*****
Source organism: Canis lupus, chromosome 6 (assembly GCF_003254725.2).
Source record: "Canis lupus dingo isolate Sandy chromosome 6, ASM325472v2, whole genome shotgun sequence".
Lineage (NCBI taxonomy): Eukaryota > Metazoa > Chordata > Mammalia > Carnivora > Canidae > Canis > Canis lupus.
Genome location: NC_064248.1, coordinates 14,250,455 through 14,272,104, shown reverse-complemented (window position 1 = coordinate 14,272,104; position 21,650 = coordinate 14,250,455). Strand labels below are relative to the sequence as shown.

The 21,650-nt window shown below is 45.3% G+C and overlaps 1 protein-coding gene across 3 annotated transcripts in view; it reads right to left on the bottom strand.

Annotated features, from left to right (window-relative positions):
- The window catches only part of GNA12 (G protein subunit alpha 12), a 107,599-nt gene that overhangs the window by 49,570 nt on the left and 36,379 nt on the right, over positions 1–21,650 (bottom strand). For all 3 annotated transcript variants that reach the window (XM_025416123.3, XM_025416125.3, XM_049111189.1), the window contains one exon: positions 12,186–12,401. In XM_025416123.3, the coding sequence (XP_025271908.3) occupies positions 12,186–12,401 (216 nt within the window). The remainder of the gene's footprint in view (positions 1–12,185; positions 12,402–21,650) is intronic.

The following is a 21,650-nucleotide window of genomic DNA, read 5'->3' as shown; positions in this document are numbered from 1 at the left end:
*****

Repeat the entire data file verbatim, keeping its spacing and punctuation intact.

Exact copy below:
Source organism: Canis lupus, chromosome 6 (assembly GCF_003254725.2).
Source record: "Canis lupus dingo isolate Sandy chromosome 6, ASM325472v2, whole genome shotgun sequence".
Lineage (NCBI taxonomy): Eukaryota > Metazoa > Chordata > Mammalia > Carnivora > Canidae > Canis > Canis lupus.
Genome location: NC_064248.1, coordinates 14,250,455 through 14,272,104, shown reverse-complemented (window position 1 = coordinate 14,272,104; position 21,650 = coordinate 14,250,455). Strand labels below are relative to the sequence as shown.

The 21,650-nt window shown below is 45.3% G+C and overlaps 1 protein-coding gene across 3 annotated transcripts in view; it reads right to left on the bottom strand.

Annotated features, from left to right (window-relative positions):
- The window catches only part of GNA12 (G protein subunit alpha 12), a 107,599-nt gene that overhangs the window by 49,570 nt on the left and 36,379 nt on the right, over positions 1–21,650 (bottom strand). For all 3 annotated transcript variants that reach the window (XM_025416123.3, XM_025416125.3, XM_049111189.1), the window contains one exon: positions 12,186–12,401. In XM_025416123.3, the coding sequence (XP_025271908.3) occupies positions 12,186–12,401 (216 nt within the window). The remainder of the gene's footprint in view (positions 1–12,185; positions 12,402–21,650) is intronic.

The following is a 21,650-nucleotide window of genomic DNA, read 5'->3' as shown; positions in this document are numbered from 1 at the left end: